During WW2 and after, the evils of Nazi Germany were often attributed to “Prussian militarism” – as if the death camps and the crazy attempt to conquer Russia were simply an exaggeration of the statecraft of Bismarck. In fact, it was the remnant of the patriotic Junker class who organised the failed Operation Valkyrie to kill Hitler.

GiT January 15, 2014 at 7:30 am

If Weimar had had the same sort of natural citizen’s clause as the US, considering Weimar was created in 1919, Hitler wouldn’t have had a problem. But “Germany” wasn’t anything other than a ‘dissolution into a larger German imperial state.” There was no German nation until the German Empire, and when that empire was bounded, its borders were a function of what Prussia had been able to conquer by that point, not some limit to who was and wasn’t German/Germanic.

georgesdelatour January 15, 2014 at 8:05 am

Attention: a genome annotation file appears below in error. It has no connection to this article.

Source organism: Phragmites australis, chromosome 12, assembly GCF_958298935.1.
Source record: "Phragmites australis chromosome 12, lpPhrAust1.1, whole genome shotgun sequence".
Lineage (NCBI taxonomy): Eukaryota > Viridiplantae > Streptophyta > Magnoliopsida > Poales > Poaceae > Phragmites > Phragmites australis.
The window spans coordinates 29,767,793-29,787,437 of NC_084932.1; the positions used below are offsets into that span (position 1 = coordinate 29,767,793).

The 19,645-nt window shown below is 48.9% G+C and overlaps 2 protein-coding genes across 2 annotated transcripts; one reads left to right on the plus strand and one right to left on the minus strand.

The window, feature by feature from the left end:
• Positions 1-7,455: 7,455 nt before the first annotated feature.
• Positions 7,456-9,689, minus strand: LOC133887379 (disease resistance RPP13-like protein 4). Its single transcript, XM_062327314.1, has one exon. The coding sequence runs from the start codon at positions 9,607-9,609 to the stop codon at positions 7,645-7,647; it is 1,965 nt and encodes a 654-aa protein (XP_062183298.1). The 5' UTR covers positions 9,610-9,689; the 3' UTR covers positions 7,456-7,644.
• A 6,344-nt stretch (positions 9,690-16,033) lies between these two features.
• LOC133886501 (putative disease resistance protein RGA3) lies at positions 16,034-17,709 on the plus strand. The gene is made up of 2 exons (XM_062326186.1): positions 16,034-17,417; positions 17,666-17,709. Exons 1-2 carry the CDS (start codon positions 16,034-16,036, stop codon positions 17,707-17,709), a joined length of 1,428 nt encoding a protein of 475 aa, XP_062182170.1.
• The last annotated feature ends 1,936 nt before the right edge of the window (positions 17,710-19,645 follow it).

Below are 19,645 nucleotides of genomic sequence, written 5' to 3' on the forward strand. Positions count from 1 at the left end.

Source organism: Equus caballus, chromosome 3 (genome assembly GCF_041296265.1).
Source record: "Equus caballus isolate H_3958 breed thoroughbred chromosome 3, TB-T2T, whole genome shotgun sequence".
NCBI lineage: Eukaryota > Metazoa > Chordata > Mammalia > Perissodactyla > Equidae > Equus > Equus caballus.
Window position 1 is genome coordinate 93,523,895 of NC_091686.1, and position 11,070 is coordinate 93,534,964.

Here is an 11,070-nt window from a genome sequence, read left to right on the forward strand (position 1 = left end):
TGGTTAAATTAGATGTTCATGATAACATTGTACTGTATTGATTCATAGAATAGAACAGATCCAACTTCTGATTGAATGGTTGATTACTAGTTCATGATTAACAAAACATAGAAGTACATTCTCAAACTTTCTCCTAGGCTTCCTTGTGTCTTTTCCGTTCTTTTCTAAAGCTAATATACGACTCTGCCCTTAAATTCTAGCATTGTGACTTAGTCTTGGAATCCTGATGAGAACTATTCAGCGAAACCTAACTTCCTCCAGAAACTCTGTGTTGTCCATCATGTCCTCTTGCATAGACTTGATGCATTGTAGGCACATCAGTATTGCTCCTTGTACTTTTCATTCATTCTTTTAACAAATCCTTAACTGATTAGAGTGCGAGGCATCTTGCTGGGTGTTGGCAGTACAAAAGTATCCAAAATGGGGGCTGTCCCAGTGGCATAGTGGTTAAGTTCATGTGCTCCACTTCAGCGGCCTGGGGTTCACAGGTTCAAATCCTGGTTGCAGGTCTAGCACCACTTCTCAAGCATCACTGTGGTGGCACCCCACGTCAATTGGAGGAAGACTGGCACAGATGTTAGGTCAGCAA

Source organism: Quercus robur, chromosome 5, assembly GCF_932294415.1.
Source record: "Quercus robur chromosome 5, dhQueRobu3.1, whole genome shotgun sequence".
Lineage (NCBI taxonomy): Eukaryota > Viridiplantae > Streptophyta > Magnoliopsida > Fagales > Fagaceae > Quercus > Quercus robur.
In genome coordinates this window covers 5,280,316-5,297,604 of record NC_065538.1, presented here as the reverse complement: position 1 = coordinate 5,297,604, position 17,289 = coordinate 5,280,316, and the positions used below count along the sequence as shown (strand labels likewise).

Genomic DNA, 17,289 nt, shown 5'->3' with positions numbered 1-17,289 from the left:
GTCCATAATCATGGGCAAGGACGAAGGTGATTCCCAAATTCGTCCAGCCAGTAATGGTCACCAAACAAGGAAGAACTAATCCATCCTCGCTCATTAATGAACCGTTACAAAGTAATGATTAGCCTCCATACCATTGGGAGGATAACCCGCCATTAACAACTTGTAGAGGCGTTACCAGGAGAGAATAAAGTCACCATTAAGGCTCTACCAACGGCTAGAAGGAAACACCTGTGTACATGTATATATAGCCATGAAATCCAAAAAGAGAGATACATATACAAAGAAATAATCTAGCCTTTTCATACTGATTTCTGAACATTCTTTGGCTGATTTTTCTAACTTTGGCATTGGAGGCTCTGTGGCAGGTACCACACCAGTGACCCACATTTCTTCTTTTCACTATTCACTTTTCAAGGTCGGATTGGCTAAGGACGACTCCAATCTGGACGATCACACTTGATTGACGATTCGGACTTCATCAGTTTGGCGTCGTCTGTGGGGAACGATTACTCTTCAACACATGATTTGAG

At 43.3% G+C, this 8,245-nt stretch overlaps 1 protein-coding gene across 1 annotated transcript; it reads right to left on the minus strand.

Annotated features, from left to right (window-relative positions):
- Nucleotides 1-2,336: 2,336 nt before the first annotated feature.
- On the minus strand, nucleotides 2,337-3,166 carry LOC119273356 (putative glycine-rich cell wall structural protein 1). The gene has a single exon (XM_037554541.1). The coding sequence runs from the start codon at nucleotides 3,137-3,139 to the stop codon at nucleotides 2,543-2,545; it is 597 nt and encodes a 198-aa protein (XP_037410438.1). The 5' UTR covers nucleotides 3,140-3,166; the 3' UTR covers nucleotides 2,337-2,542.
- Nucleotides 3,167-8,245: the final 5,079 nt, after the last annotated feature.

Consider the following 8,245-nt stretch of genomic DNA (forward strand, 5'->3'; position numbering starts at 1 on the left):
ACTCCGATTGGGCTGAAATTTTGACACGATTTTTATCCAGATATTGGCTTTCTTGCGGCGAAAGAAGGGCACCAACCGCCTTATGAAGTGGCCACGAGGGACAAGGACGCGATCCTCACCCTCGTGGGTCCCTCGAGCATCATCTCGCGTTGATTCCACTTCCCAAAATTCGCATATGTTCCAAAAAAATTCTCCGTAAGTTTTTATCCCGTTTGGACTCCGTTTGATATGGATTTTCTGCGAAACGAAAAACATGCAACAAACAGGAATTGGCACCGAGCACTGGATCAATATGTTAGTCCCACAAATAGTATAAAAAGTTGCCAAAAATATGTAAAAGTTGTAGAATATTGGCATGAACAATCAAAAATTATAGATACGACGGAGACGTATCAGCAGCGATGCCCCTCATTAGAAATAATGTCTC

GiT – “If Weimar had had the same sort of natural citizen’s clause as the US, considering Weimar was created in 1919, Hitler wouldn’t have had a problem.”

Hitler was born in Braunau am Inn. According to Wikipedia, the town has been in Austria continuously since 1816. Here’s a map of Weimar Republic Germany in 1919. http://commons.wikimedia.org/wiki/File:Deutsches_Reich2.png

Steve Sailer January 16, 2014 at 2:53 am

Hitler combined the worst of Austrian imperialism and German nationalism.

georgesdelatour January 14, 2014 at 10:34 pm

“Three of the greatest elected kings of Poland were a Hungarian, a Swede, and a German by birth.”